People with diabetes should see a health care provider who will help them learn to manage their diabetes and who will monitor their diabetes control. Most people with diabetes get care from primary care physicians–internists, family practice doctors, or pediatricians. Often, having a team of providers can improve diabetes care. A team can include:
- a primary care provider such as an internist, a family practice doctor, or a pediatrician
- an endocrinologist (a specialist in diabetes care)
- a dietitian, a nurse, and other health care providers who are certified diabetes educators–experts in providing information about managing diabetes
- a podiatrist (for foot care)
- an ophthalmologist or an optometrist (for eye care)
and other health care providers, such as cardiologists and other specialists. In addition, the team for a pregnant woman with type 1, type 2, or gestational diabetes should include an obstetrician who specializes in caring for women with diabetes. The team can also include a pediatrician or a neonatologist with experience taking care of babies born to women with diabetes.
The goal of diabetes management is to keep levels of blood glucose, blood pressure, and cholesterol as close to the normal range as safely possible. A major study, the Diabetes Control and Complications Trial (DCCT), sponsored by the National Institute of Diabetes and Digestive and Kidney Diseases (NIDDK), showed that keeping blood glucose levels close to normal reduces the risk of developing major complications of type 1 diabetes.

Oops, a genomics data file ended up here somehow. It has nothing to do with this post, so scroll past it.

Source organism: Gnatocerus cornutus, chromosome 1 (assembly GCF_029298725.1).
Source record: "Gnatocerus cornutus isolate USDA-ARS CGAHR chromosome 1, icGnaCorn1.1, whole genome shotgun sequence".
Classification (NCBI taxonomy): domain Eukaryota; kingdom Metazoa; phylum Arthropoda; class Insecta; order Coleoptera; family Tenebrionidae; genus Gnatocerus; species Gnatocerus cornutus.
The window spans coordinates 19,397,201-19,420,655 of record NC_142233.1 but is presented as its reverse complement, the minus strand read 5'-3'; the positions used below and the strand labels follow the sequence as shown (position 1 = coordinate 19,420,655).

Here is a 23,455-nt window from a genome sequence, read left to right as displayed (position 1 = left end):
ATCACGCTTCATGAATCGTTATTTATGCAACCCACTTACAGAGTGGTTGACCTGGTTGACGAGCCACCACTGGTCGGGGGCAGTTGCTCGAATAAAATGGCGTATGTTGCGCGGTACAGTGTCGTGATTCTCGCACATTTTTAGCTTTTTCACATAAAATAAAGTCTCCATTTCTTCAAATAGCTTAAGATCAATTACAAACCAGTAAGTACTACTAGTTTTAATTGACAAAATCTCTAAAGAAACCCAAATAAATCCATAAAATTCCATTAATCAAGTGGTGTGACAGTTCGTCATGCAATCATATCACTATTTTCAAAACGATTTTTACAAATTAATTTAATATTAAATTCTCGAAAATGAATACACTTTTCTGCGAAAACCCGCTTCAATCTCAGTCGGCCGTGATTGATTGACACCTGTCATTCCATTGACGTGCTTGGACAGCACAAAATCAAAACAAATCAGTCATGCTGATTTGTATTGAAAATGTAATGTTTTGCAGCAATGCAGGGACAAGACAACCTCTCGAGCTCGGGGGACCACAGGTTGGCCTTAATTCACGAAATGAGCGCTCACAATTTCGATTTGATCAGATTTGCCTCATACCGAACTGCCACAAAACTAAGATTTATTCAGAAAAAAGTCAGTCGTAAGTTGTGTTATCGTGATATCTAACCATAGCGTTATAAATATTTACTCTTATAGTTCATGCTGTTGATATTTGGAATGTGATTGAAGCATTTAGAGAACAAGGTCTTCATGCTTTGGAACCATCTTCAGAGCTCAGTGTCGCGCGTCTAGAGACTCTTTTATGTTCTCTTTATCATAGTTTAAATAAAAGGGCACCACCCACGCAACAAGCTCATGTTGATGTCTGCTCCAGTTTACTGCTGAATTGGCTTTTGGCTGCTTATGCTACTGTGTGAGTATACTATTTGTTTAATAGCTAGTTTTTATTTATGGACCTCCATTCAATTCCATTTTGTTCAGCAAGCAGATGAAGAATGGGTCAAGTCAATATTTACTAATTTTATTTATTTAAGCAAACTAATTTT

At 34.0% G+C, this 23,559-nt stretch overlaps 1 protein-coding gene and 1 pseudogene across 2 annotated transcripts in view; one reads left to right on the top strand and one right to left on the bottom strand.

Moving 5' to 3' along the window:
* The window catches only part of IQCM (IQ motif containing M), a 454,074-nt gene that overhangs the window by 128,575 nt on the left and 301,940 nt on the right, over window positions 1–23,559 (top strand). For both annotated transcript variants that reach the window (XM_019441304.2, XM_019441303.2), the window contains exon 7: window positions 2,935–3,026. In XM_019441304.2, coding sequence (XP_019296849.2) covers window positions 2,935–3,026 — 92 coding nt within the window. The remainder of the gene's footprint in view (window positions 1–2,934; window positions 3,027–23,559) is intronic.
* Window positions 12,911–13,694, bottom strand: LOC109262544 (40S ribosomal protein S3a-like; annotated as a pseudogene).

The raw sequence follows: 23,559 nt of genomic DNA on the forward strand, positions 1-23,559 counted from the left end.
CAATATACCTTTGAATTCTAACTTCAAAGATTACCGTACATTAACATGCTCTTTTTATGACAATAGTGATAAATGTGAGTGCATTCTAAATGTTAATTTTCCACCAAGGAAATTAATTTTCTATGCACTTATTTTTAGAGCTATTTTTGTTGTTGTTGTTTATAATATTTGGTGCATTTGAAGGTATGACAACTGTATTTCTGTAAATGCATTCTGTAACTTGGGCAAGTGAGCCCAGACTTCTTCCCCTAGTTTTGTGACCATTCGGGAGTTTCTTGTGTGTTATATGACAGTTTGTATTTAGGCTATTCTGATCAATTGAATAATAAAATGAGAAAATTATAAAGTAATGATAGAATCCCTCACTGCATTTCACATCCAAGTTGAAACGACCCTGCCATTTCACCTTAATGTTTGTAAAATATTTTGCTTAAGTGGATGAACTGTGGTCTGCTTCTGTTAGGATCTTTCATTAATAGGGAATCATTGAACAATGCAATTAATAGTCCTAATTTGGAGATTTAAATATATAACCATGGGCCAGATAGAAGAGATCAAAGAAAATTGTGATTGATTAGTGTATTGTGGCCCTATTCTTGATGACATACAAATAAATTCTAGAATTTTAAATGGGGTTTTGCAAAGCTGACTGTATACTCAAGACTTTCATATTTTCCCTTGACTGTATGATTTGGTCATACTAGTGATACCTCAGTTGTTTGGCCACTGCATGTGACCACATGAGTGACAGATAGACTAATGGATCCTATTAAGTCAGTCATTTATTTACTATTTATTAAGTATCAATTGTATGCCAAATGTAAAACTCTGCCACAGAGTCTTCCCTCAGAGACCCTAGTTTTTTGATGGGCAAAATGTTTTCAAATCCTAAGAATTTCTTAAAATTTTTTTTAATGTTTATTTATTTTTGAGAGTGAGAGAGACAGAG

This 10-year study, completed in 1993, included 1,441 people with type 1 diabetes. The study compared the effect of two treatment approaches–intensive management and standard management–on the development and progression of eye, kidney, nerve, and cardiovascular complications of diabetes. Intensive treatment aimed to keep A1C levels as close to normal (6 percent) as possible. Researchers found that study participants who maintained lower levels of blood glucose through intensive management had significantly lower rates of these complications. More recently, a follow-up study of DCCT participants showed that the ability of intensive control to lower the complications of diabetes has persisted more than 10 years after the trial ended.